Henry Stimson to Senator Borah Regarding the Nine-Power Treaty Summary

  • Last updated on November 10, 2022

In a letter to the Senate Foreign Relations Committee's Republican chairman William E. Borah of Idaho, Secretary of State Henry Stimson put forth the policy of the Herbert Hoover administration regarding Japanese interference in China, reaffirming the traditional American line of equal trade for all in China and respect for Chinese sovereignty–known as the Open Door policy. The subject of the letter is the Nine-Power Treaty between the major powers of the Pacific, including the United States, Japan, and China, concluded in 1922. Stimson regards the principles of the Nine-Power Treaty and other related treaties such as the Kellogg-Briand Pact (1928) as important to uphold. However, as a response to Japanese aggression, he offers only nonrecognition of those changes that would impair Chinese sovereignty or threaten American interests in China. He does not speak of taking economic, military, or active diplomatic measures against Japan at this point.

Summary Overview

In a letter to the Senate Foreign Relations Committee's Republican chairman William E. Borah of Idaho, Secretary of State Henry Stimson put forth the policy of the Herbert Hoover administration regarding Japanese interference in China, reaffirming the traditional American line of equal trade for all in China and respect for Chinese sovereignty–known as the Open Door policy. The subject of the letter is the Nine-Power Treaty between the major powers of the Pacific, including the United States, Japan, and China, concluded in 1922. Stimson regards the principles of the Nine-Power Treaty and other related treaties such as the Kellogg-Briand Pact (1928) as important to uphold. However, as a response to Japanese aggression, he offers only nonrecognition of those changes that would impair Chinese sovereignty or threaten American interests in China. He does not speak of taking economic, military, or active diplomatic measures against Japan at this point.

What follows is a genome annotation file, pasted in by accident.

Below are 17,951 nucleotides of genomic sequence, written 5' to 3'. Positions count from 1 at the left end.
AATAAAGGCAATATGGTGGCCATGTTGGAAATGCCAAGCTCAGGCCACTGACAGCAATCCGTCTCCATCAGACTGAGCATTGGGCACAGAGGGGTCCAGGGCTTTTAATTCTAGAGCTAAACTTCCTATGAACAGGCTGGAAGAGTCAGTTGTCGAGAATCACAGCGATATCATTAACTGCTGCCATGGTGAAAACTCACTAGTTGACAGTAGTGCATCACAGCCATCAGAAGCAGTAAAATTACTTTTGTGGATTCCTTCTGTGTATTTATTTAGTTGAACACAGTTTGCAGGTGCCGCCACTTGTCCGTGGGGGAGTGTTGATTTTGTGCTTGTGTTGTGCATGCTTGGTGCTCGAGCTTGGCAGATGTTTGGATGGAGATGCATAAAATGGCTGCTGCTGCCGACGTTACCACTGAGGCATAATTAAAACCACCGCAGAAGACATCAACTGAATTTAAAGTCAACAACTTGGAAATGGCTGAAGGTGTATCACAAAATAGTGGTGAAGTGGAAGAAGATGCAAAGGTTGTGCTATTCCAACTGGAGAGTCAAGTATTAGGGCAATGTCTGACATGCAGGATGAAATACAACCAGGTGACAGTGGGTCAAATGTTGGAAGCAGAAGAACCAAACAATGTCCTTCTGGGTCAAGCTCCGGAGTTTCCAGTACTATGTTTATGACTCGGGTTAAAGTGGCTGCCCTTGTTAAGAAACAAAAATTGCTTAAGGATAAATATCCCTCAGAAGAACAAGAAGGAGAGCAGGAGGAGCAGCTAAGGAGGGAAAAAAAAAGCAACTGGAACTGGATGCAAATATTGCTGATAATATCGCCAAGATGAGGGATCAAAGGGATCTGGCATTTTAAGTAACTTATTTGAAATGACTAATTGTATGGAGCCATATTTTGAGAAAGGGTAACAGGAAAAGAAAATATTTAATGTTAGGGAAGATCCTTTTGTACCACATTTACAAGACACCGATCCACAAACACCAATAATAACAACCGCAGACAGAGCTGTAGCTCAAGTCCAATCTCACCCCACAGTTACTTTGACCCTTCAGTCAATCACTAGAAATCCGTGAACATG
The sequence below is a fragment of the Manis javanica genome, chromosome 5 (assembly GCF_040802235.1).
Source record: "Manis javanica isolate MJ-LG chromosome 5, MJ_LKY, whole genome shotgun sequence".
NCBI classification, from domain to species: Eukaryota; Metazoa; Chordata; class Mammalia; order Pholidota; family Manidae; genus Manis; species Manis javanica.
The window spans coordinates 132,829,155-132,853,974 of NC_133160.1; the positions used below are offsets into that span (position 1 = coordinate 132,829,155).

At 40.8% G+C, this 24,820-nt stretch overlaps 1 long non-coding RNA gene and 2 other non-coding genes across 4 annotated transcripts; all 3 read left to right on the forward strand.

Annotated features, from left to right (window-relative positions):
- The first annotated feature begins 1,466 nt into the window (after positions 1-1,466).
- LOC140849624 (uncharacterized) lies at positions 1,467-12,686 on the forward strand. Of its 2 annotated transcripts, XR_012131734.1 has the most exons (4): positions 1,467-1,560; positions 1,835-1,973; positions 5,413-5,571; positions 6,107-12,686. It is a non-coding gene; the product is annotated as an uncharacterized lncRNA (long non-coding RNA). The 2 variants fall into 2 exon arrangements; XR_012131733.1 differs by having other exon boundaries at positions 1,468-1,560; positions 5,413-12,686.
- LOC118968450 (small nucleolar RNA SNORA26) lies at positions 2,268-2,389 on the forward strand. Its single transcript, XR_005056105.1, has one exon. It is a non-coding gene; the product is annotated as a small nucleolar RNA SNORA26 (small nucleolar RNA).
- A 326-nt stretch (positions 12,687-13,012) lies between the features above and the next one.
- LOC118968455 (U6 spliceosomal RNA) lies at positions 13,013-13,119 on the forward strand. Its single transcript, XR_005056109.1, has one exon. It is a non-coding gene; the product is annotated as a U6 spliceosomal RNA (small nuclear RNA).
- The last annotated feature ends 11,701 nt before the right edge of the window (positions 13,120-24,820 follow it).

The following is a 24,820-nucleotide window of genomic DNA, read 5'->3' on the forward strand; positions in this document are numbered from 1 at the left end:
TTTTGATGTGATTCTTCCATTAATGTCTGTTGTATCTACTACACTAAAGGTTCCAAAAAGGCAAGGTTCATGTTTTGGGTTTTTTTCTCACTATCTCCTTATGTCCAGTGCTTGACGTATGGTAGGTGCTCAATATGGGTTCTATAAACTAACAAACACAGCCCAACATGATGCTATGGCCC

Defining Moment

The partial disintegration of Chinese central government following the Chinese Revolution of 1911 and the overthrow of the imperial Qing dynasty had opened up opportunities for aggression by China's neighbor Japan, such as the Twenty-One Demands Japan made on China in 1915, which, among other things, strengthened Japanese control over Manchuria. Japan was taking advantage of a time when the Western powers were involved in World War I. There was a long-standing rivalry between the United States and Japan in the Pacific, which was not significantly alleviated by the two countries being allies against Germany in World War I. The Japanese were frequent targets of American racism as well.

There had been some hope of establishing friendlier relations between the United States and Japan during the early 1920s, when both countries had been signatories to the Washington Naval Treaty (or Five-Power Treaty) and the Nine-Power Treaty governing the relations of the Pacific powers. In a related treaty signed then, Japan had even returned Shandong Province, which it had taken from the Germans in World War II, to Chinese control. However, by the late 1920s, Japanese policy had once again taken a militaristic turn. Much of postrevolutionary China was under the control of warlords, opening the door to invasion. In 1931, Japan invaded the region of Manchuria in China's northeast, the traditional homeland of the Manchu people, the founders of the Qing dynasty. Japanese influence had been growing stronger there ever since Japan's victory over Russia in the Russo-Japanese War in 1905, by which, in the Treaty of Portsmouth, Japan had solidified its control over the Korean peninsula and taken control of Manchurian railroads.